BackSpin, Forward Roll, and Freeze

When playing pool or billiards you will notice that the cue ball, after making contact with the object ball, will do one of three things: continue rolling forward, start rolling backwards, or stop entirely.  Learning to control cue ball is the biggest part of pool. Not only do you want to sink the shots you are aiming for, but you want to set yourself up for future shots too, and cue ball control is how you do it.

After the kinetic energy of the cue ball is passed into the object ball all that is left is the spin.  This is what will determine whether or not it will move backward, forward or just stay still.


  • Freezing The Ball

This is when your ball makes contact with the object ball and stays exactly where it is.  The reason it does this is because the cue ball has no spin.  Spin is created by two things drag and strike.  The drag is going to eventually give the ball a forward roll unless it collides with a ball before traction has caught hold of the ball. The strike can apply a variety of different spins, but we will get to that in a minute.

Learning to freeze the ball is going to be a great advantage for you beginners.  To do this aim your cue stick at the center of the cue ball.  Get low so you can see the ball from a level angle, the number one mistake I see is people standing up and striking from a bad point of view.  If you hit the ball dead center with enough power to prevent any drag you will freeze the ball.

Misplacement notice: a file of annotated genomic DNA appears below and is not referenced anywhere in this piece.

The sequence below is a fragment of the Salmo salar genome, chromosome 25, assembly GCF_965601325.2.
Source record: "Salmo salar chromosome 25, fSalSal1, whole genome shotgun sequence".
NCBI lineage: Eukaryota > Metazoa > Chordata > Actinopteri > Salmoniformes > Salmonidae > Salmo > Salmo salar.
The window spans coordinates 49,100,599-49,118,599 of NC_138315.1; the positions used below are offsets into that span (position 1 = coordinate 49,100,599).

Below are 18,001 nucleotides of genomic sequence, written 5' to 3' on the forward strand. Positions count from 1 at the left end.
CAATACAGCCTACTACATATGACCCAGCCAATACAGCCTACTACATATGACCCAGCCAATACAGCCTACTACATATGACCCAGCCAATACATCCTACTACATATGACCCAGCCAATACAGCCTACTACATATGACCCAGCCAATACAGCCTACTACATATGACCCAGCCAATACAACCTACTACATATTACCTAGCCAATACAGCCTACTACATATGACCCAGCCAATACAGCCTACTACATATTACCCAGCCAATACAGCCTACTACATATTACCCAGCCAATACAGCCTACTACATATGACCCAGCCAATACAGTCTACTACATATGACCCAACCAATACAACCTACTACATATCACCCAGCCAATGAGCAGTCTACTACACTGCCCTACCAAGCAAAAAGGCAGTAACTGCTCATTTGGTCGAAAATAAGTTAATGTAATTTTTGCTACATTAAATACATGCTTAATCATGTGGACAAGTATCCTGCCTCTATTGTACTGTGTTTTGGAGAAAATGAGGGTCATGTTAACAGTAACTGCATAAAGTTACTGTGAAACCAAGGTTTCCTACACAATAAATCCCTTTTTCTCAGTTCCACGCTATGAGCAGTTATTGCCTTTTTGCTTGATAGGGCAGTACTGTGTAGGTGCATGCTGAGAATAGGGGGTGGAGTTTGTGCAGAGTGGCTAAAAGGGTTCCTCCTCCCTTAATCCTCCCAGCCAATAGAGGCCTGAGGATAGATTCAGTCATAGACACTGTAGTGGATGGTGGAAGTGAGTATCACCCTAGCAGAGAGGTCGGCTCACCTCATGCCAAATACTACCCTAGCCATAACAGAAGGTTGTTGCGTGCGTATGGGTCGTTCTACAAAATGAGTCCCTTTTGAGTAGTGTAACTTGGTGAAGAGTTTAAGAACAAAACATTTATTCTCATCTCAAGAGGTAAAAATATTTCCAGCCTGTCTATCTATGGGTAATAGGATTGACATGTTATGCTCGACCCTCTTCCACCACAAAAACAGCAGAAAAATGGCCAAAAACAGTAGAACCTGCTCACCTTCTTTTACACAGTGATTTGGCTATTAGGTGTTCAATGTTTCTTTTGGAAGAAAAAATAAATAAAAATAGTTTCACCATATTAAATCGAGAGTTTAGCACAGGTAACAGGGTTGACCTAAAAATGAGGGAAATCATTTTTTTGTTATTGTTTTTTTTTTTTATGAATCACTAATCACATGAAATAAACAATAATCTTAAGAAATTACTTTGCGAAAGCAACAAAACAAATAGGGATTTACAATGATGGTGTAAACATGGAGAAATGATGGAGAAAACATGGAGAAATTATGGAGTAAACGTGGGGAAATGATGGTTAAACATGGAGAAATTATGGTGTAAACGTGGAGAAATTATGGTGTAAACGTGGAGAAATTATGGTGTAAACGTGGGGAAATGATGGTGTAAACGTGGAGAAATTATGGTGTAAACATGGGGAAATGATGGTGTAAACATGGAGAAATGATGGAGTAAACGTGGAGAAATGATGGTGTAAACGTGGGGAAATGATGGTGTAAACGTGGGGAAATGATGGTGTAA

• Forward Roll

Rolling the ball forward is going to be the easiest, either you hit the cue ball softly and let drag take over or you can aim a little above the center of the cue ball.

Notice the stick is a little above center.

Aim a little higher on the cue ball only if the object ball is too close to allow drag to take effect.  So if you ever need some follow through this is how you get it.  When aiming up on the cue ball you really only need to move up a tiny bit.  Most people will overdo the spin. Watch the pros 90 percent of the time they are striking the center of the cue ball.


  • Backspin

This is an extremely useful tool.  When you have the object ball on the edge of a pocket and the cue ball directly inline to fall in, this is when you would use backspin.  To prevent your ball from falling into the pocket you will want to hit the cue ball a little below center.

Notice now it is below the center.

You will have to practice this. Overdoing a backspin shot will result in a cue ball hop, which is a neat trick but most the time ineffective.  90 percent of the time players will still over do the backspin, just make the adjustments subtle. Remember drag is eventually going to catch the ball, so you will have to adjust the force put into the shot to compensate for drag.